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Complex Type in SMP SDK

At the core of OData are feeds, which are Collections of typed Entries. Each entry represents a structured record with a key that has a list of Properties of primitive or complex types.  Complex Types are structured types also consisting of a list of properties but with no key, and thus can only exist as a property of a containing entity or as a temporary value.  For example the following URI represents a feed of Supplier entries: http://services.odata.org/OData/OData.svc/Suppliers.

To address an entity property clients append a path segment containing property name to the URL of the entity. If the property has a complex type, properties of that value can be addressed by further property name composition.

First let’s take a look at how to get a simple property. The request below returns the Name property of a Supplier.

GET serviceRoot/Suppliers(0)/Name

Then let’s see how to get a property value of a complex type. The request below returns the Street of the complex type Address in a Supplier.

GET serviceRoot/Suppliers(0)/Address/Street

How do we do this in SMP SDK ?

It’s fairly easy to get the value of a complex type using SMP SDK.  It pretty much follows the same paradigm outlined above.  The following snippet of code is used to get the values of a complex type.

var store = new ODataStore(http://services.odata.org/V3/OData/OData.svc/, new ODataStore.StoreOptions()); 

await store.OpenAsync();

var execution = store.ScheduleReadEntitySet(“Suppliers”);

var response = await execution.Response;

var entities = (ODataEntitySet)((IODataResponseSingle)response).Payload;

Console.WriteLine(“Street: “ + entities[0].Properties[“Address/Street”].Value);

Console.WriteLine(“City: “ + entities [0].Properties[“Address/City”].Value);

Console.WriteLine(“State: “ + entities [0].Properties[“Address/State”].Value);

Console.WriteLine(“ZipCode: “ + entities [0].Properties[“Address/ZipCode”].Value);

Console.WriteLine(“Country:” + entities [0].Properties[“Address/Country”].Value);

How about CREATE in SMP SDK ?

The same syntax can also be used for CREATE operations.  Make sure to use the full access (Read-Write) of the OData Service found under http://services.odata.org.  The following snippet of code is used to CREATE an entity containing a complex type.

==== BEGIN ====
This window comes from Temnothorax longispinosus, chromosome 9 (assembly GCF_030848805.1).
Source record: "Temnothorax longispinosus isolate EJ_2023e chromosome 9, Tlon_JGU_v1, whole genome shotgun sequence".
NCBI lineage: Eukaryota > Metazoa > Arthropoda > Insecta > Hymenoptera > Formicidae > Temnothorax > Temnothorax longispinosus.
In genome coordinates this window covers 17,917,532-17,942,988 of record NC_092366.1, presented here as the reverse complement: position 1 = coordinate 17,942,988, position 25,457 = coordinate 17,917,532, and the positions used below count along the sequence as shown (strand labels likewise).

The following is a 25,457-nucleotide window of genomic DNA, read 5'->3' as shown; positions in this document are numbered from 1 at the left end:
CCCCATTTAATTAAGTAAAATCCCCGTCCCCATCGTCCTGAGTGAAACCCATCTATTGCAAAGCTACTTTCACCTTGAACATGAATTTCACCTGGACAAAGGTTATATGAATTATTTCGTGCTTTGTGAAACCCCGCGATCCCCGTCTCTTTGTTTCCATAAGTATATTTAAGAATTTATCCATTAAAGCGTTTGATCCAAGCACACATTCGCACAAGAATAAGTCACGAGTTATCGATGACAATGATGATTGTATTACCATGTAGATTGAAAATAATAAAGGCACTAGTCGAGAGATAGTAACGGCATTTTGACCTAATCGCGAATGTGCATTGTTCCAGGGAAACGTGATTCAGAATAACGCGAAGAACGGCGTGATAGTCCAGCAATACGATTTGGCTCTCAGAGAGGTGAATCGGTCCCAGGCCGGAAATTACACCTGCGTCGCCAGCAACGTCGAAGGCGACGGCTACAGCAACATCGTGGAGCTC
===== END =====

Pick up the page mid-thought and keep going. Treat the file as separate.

var entity = new SAP.Data.OData.Online.ODataEntity(“ODataDemo.Supplier”);

store.AllocateProperties(entity, SAP.Data.OData.Store.PropertyCreationMode.All);

entity.Properties[“ID”].Value = 101;

entity.Properties[“Name”].Value = “Unit Test Supplier”;

entity.Properties[“Address/Street”].Value = “Unit Test Street”;

entity.Properties[“Address/City”].Value = “Unit Test City”;

entity.Properties[“Address/State”].Value = “GA”;

entity.Properties[“Address/ZipCode”].Value = “55555”;

entity.Properties[“Address/Country”].Value = “USA”;

entity.Properties[“Concurrency”].Value = 1;

execution = store.ScheduleCreateEntity(entity, “Suppliers”);

await execution.Response;

How about UPDATE in SMP SDK ?

The same syntax can also be used for UPDATE operations.  Make sure to use the full access (Read-Write) of the OData Service found under http://services.odata.org.  The following snippet of code is used to UPDATE an entity containing a complex type.

var execution = store.ScheduleReadEntitySet(“Suppliers”);

var response = await execution.Response;

var entities = (ODataEntitySet)((IODataResponseSingle)response).Payload;

var entity = entities.Last();

entity.Properties[“Address/Street”].Value = “New Street”;

execution = store.ScheduleUpdateEntity(entity);

await execution.Response;

Here is the corresponding syntax in Objective-C.  Notice that in Objective-C, the syntax is slightly different.  To properly set a complex type value in Objective-C, you assign an NSDictionary as the SODataProperty value.  The SMP SDK automatically computes that it’s a complex type when the value is an NSDictionary.

CREATE:

NSMutableDictionary *complexProperty = [NSMutableDictionary dictionaryWithCapacity:5];

id<SODataProperty> prop1 = [[SODataPropertyDefault alloc] initWithName:@”Street”];

prop1.value = @”Unit Test Street”;

complexProperty[@”Street”] = prop1;

id<SODataProperty> prop2 = [[SODataPropertyDefault alloc] initWithName:@”City”];

prop2.value = @”Unit Test City”;

complexProperty[@”City”] = prop2;

id<SODataProperty> prop3 = [[SODataPropertyDefault alloc] initWithName:@”State”];

prop3.value = @”GA”;

complexProperty[@”State”] = prop3;

id<SODataProperty> prop4 = [[SODataPropertyDefault alloc] initWithName:@”ZipCode”];

prop4.value = @”30022″;

complexProperty[@”ZipCode”] = prop4;

id<SODataProperty> prop5 = [[SODataPropertyDefault alloc] initWithName:@”Country”];

prop5.value = @”USA”;

complexProperty[@”Country”] = prop5;

prop = [[SODataPropertyDefault alloc] initWithName:@”Address”];

prop.value = complexProperty;

UPDATE:

NSDictionary* entityProperties = entity.properties;

id<SODataProperty> complexProperty = entityProperties[@“Address”];

if (complexProperty.isComplex) {

       NSDictionary* propertyDictionary = (NSDictionary*)complexProperty.value;

   id<SODataProperty> property1 = propertyDictionary[@“Street”];

   property1.value = @“Some new street”;

}

GET:

NSDictionary *complexProperty = (NSDictionary *)[(id<SODataProperty>)entity.properties[@”Address”] value];

NSString *property1 = (NSString *) [(id<SODataProperty>)complexProperty[@“Street”] value];

Please find attached the source code for a sample Windows application that submits GET, INSERT and UPDATE requests on an entity containing complex types. 

In the next blog, I will be talking about deep inserts.

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